The chairman of the City Council’s Finance Committee acknowledged Wednesday that Police Supt. Garry McCarthy could “unilaterally close police stations” without City Council approval and said Chicago’s financial crisis is “so dire” that the closings must be considered.
Politically, Mayor Rahm Emanuel needs aldermanic support if he hopes to sell residents on the idea that closing neighborhood police stations will not make them less safe.
Governmentally, it’s another story, according to Finance Committee Chairman Edward M. Burke (14th).
“”The police superintendent could unilaterally make the decision to close police stations. I don’t know that the City Council would play a role in that,” Burke told reporters after addressing a group of students in the City Council chambers.
Pressed on whether he could support such a move, Burke said, “The financial challenges of the city are so dire that nothing can be taken off the table. ... Everything has to be considered.”
Former Mayor Richard M. Daley once embraced a consultant’s proposal to close seven police stations to free 400 officers for community policing, only to abandon the idea and start building new police stations. Daley viewed police stations as community centers and anchors for neighborhood development.
On Wednesday, Burke shot down that notion.
“I don’t see the citizens going to the police station to have cake and coffee. They go there to report a crime. But, most of the reporting of crime is by telephone or other means,” he said.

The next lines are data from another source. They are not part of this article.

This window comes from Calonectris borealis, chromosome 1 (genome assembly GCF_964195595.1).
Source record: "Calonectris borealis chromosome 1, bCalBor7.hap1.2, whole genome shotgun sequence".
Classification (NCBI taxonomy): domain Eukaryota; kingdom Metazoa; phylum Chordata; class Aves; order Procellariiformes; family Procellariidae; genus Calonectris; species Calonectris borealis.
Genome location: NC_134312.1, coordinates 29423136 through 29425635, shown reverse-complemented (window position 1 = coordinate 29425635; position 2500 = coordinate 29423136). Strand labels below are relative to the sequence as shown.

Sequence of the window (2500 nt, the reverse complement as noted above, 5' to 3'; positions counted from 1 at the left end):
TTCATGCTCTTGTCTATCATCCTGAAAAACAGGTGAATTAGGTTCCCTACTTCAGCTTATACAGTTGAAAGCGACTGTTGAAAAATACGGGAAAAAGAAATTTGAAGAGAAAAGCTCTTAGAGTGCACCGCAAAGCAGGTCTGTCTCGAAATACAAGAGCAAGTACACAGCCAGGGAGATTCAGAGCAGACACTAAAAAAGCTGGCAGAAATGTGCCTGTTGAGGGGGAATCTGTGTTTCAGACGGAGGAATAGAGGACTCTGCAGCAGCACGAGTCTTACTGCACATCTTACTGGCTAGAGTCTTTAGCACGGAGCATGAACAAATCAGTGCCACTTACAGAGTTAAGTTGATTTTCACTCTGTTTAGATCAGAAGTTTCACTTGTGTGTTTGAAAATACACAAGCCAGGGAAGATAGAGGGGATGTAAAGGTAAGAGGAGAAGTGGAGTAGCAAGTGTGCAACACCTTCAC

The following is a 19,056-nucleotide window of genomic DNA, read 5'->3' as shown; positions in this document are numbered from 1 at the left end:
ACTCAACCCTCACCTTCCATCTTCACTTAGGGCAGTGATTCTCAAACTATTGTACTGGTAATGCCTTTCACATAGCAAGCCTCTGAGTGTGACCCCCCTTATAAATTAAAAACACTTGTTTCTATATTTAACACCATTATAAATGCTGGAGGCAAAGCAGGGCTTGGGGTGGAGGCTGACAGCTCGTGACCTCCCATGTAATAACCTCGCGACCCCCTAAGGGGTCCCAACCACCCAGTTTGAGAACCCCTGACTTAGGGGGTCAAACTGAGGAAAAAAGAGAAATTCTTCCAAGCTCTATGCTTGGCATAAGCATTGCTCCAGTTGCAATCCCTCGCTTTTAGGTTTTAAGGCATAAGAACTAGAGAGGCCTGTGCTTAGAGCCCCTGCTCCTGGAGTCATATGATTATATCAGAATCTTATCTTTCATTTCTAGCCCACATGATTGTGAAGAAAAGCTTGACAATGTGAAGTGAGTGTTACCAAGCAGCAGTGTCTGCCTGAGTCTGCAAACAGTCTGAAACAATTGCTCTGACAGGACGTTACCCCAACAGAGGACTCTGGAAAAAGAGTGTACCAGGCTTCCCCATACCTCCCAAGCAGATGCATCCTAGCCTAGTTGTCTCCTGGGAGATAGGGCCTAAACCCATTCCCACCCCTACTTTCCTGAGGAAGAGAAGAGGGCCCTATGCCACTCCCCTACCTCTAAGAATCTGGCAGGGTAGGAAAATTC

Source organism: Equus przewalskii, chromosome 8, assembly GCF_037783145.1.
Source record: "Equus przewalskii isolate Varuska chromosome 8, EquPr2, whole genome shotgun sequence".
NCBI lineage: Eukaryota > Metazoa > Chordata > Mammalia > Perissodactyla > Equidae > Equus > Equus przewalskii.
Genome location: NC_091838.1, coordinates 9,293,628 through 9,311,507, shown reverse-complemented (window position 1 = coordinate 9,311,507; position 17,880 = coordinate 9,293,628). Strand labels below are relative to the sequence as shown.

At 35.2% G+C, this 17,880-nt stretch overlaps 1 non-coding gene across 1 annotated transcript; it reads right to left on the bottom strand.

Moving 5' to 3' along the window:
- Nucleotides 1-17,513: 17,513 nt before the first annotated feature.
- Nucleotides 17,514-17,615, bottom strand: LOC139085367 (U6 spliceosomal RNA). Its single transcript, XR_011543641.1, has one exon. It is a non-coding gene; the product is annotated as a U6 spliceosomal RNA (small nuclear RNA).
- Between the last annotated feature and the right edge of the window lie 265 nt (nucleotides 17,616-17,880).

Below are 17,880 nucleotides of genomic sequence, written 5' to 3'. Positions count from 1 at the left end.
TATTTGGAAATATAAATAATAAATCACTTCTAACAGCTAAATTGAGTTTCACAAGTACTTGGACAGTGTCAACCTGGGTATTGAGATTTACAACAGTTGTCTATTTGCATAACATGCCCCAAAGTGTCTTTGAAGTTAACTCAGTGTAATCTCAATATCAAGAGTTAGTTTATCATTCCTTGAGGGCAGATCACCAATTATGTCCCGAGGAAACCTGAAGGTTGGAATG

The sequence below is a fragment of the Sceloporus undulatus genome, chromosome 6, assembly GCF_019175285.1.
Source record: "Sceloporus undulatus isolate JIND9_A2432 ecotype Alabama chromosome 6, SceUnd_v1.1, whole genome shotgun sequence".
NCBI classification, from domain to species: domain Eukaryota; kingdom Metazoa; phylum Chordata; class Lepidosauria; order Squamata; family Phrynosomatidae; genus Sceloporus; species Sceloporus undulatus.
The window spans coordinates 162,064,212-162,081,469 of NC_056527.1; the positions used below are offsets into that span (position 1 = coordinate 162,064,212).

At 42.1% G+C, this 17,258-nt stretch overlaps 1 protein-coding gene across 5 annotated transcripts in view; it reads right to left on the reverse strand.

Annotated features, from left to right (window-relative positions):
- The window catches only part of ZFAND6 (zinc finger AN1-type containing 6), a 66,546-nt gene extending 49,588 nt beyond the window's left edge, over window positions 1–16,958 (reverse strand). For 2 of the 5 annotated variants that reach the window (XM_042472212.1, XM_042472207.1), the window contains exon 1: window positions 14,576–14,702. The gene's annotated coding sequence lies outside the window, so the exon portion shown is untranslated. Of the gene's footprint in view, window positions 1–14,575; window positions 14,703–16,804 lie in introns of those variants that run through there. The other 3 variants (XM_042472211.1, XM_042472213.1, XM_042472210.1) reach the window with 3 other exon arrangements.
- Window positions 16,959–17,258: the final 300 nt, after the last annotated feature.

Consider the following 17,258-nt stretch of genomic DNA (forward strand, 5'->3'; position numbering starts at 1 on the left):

The Chicago Sun-Times reported this week that McCarthy is exploring the politically volatile idea of closing district police stations to save millions and free scores of officers for street duty.
McCarthy is under the gun to cut at least $190 million from the Police Department’s $1.3 billion-a-year budget. He is under further pressure to put more police officers on beat patrol at a time when the city cannot afford to hire more officers.
Sources said fire station and library closings are also on the table as Emanuel struggles to erase the city’s $635.7 million shortfall without raising taxes, cutting police or using one-time revenues. That’s even though Daley’s building spree also included libraries and fire stations.
Asked Wednesday if Chicago has too many firefighters and paramedics, Burke harkened back to what happened in 1980 when then-Mayor Jane Byrne tried to take on the firefighters union.
“That would go down in the history books as one of the great political conflagrations of our history,” Burke said, referring to the bitter firefighters strike.